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Issues & Insights

$19.1 Billion ‘Emergency’ Relief Bill Is a Disaster of Waste

I&I Editorial

‘We need action.”

“This delay is unconscionable.”

“It’s a shame, it’s cruel, it’s inhumane.”

“This is yet another example of politicians putting their own self-interest ahead of the national interest.”

“Unfortunately, more clowns showed up today to once again delay disaster relief for the states and farmers devastated by the storms of 2018.”

“The heartlessness of House Republicans knows no bounds.”

“It’s pathetic that some members have chosen this moment to grandstand & get into the national headlines.”

All of those quotes came from politicians — on both sides of the aisle — after a couple of recalcitrant Republicans objected to the House using a voice vote on a $19.1 billion spending bill, instead of requiring House members to record their votes. 

But why the sudden rush? The disasters this bill is trying to address all happened last year. 

The bill has been in the works for more than a month. The House is back in session next Tuesday, when it can vote on the spending measure, which means a delay of just seven days.

But more to the point, most of the “emergency” funds lawmakers are so desperate to get signed into law right now won’t be spent for years, if they get spent at all.

The Congressional Budget Office, the official arbiter of the cost of legislation, says that the disaster aid bill authorizes $19.2 in disaster relief. 

But only $5.3 billion of that will be spent this year. Next year, $4.9 billion will go out the door. 

That means 47% of the spending authorized by this “emergency” bill won’t be spent until 2021 or later — three years after the disasters occurred. How does any of that constitute “emergency” spending?

Nor is it clear that the funds are as desperately needed as lawmakers claim. 

Citizens Against Government Waste analysis of a March 29 version of the Senate disaster bill — which then carried a price tag of $13.5 billion —noted that federal programs already cover most of the damages caused by last year’s hurricanes. 

“Standing disaster programs reauthorized by last year’s Farm Bill already cover the crop and livestock losses,” it noted. “The Federal Emergency Management Agency and Community Development Block Grants already cover the infrastructure damage. The Army Corps of Engineers already cover the damages to water resources and flood controls.”

Meanwhile, Utah Sen. Mike Lee (who was one of only eight Republicans to vote against the disaster bill) notes that the bill the Senate approved by an 85-8 margin contains plenty of non-emergency waste. “For example, the bill passed this week included $2.4 billion for the scandal-plagued Community Development Block Grant program and another $55 million for the proven-failure Head Start program,” he said.

Lee notes that in the past five years alone, lawmakers spent more than $173 billion on “emergency” spending.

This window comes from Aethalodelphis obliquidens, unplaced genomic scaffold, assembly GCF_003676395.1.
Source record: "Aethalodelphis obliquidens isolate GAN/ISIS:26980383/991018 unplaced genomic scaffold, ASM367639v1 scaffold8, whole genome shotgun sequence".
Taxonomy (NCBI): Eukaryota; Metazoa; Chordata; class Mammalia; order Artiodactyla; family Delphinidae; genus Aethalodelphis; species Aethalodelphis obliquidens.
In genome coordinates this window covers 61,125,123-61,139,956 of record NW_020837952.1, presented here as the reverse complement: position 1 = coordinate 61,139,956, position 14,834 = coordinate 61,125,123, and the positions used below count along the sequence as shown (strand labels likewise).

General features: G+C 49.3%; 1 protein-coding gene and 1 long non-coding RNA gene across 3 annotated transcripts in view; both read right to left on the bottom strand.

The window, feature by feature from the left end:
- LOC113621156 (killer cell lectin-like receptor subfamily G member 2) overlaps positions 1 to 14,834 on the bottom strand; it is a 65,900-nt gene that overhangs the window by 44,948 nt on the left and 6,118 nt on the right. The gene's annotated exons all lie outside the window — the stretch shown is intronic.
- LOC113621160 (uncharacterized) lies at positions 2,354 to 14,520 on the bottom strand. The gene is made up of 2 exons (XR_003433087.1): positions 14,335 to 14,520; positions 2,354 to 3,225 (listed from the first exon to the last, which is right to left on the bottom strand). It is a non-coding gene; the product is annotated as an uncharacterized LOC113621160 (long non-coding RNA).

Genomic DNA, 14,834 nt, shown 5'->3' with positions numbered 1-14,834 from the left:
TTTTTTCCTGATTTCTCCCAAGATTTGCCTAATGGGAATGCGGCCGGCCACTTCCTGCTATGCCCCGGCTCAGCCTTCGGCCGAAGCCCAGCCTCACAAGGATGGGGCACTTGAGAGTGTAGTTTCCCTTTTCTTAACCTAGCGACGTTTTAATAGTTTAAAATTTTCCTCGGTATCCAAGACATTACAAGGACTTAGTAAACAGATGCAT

What’s more, there’s a good chance that at least some of these “emergency” funds will never get spent.

After the 2017 hurricanes (Harvey, Irma and Maria), Congress approved $35 billion in Community Development Block Grant Disaster Recovery. By early 2019, most of the money still hadn’t been spent, according to a GAO report out in March.

CAGW’s Allen Johnson says that “Congress is using the pretext of a disaster as an excuse to spend more money.”

I other words, this bill isn’t about helping people in desperate need as much as it is about satiating lawmakers’ addiction to spending.

Maybe that’s why the House is in such a rush to get this disaster to the president’s desk as quickly as possible.

— Written by John Merline


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5 comments

  • Disaster of waste? Our food belt is under water. Precious top soil is being washed away. Our nation is at risk of being dependent on others, and mass starvation. Please, look beyond the end of your political noses!

    • Marilyn, looking at the obesity epidemic in our country, the threat of mass starvation is a somewhat hyperbolic statement. I assume it was meant as sarcasm.

    • Ummm actually throughout history, the flooding of farm/crop land has been looked at as a major positive. Some places coudn’t survive without their regular flooding.
      Usually floods deposit very healthy layers of rich silt which acts to freshen the soil.
      Floods, except in the few places where they actually cut a channel, usually don’t disturb the topsoil at all.

  • Every bill which is rushed, has abuse hidden inside. An emergency bill should have strict controls within the language. Authorization should vanish if not spent by a certain date. Fraud and abuse language must be included. Accountability of expenditures must be included. Audits of required files must be required. Lines of spending authorities must be clear.
    Create and state a list of acceptable NGOs who are authorized to receive funds. They are quicker and cheaper than bureaucrats.

    Otherwise some will hurt and others made fat. Slaughter the fat hogs.

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